by Anthony Norcia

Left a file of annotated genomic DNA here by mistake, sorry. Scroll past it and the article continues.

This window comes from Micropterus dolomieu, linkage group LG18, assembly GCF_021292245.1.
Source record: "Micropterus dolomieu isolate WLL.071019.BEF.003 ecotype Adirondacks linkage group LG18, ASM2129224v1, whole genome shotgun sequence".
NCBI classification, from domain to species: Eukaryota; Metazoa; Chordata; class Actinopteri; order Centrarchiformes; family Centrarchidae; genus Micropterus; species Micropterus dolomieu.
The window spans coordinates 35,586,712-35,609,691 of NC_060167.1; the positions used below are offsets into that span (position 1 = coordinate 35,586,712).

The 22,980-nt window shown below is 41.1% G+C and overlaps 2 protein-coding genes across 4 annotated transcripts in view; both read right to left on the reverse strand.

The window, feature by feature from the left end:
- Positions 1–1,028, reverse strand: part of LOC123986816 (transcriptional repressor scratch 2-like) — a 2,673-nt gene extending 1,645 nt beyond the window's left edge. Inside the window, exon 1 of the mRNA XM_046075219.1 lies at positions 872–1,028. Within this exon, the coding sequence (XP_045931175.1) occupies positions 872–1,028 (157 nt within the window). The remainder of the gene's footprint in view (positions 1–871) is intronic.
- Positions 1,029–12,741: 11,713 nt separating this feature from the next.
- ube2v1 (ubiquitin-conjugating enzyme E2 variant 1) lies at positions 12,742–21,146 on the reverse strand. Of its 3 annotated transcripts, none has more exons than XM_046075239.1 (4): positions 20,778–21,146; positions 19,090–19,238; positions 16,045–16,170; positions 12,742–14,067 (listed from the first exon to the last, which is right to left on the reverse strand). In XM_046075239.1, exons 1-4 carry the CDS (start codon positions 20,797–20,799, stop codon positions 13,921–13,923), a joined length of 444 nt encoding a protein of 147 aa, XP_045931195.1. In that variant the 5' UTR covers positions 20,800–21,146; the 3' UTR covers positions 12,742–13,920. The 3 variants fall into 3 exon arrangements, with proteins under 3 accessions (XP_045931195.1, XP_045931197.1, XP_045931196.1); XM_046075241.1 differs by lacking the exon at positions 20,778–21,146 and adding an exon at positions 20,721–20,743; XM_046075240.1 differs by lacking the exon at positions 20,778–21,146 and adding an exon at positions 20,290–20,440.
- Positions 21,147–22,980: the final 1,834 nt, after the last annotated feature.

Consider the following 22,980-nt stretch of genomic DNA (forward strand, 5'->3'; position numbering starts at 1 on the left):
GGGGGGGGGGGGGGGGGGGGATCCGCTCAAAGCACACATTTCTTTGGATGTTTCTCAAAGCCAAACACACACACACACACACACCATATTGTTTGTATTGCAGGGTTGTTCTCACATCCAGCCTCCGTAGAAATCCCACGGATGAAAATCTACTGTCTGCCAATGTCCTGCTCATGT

By now, the history of John Madden Football is well known. One can search Google and stumble upon dozens of articles about the genesis of the Madden franchise, but what these articles fail to give you however is a glimpse at how huge the birth of John Madden Football really was for people who experienced it first hand. So instead of doing another “wikified” version of Madden’s origins, I’m going to tell the personal story of my introduction to the storied franchise.